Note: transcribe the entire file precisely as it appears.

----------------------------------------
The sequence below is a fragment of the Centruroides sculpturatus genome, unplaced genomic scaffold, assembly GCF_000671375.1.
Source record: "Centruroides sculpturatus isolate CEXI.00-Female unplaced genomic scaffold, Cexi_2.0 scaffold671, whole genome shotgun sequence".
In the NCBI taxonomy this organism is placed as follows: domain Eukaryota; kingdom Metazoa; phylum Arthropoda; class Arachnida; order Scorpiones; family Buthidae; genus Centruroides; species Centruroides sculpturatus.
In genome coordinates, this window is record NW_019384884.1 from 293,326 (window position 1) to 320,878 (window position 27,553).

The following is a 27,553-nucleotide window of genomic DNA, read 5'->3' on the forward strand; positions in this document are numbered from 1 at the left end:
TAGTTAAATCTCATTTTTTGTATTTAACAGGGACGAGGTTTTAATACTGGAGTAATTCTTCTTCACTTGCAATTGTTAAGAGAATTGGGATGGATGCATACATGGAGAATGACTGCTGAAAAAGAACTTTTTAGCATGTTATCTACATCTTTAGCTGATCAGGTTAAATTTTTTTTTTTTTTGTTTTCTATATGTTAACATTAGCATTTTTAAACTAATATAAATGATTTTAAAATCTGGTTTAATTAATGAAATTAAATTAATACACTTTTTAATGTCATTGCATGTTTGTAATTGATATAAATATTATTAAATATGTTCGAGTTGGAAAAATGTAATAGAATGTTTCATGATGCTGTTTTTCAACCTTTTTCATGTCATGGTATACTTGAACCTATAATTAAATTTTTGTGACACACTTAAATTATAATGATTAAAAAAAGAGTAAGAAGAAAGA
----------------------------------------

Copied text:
The sequence below is a fragment of the Centruroides sculpturatus genome, unplaced genomic scaffold, assembly GCF_000671375.1.
Source record: "Centruroides sculpturatus isolate CEXI.00-Female unplaced genomic scaffold, Cexi_2.0 scaffold671, whole genome shotgun sequence".
In the NCBI taxonomy this organism is placed as follows: domain Eukaryota; kingdom Metazoa; phylum Arthropoda; class Arachnida; order Scorpiones; family Buthidae; genus Centruroides; species Centruroides sculpturatus.
In genome coordinates, this window is record NW_019384884.1 from 293,326 (window position 1) to 320,878 (window position 27,553).

The following is a 27,553-nucleotide window of genomic DNA, read 5'->3' on the forward strand; positions in this document are numbered from 1 at the left end:
TAGTTAAATCTCATTTTTTGTATTTAACAGGGACGAGGTTTTAATACTGGAGTAATTCTTCTTCACTTGCAATTGTTAAGAGAATTGGGATGGATGCATACATGGAGAATGACTGCTGAAAAAGAACTTTTTAGCATGTTATCTACATCTTTAGCTGATCAGGTTAAATTTTTTTTTTTTTTGTTTTCTATATGTTAACATTAGCATTTTTAAACTAATATAAATGATTTTAAAATCTGGTTTAATTAATGAAATTAAATTAATACACTTTTTAATGTCATTGCATGTTTGTAATTGATATAAATATTATTAAATATGTTCGAGTTGGAAAAATGTAATAGAATGTTTCATGATGCTGTTTTTCAACCTTTTTCATGTCATGGTATACTTGAACCTATAATTAAATTTTTGTGACACACTTAAATTATAATGATTAAAAAAAGAGTAAGAAGAAAGA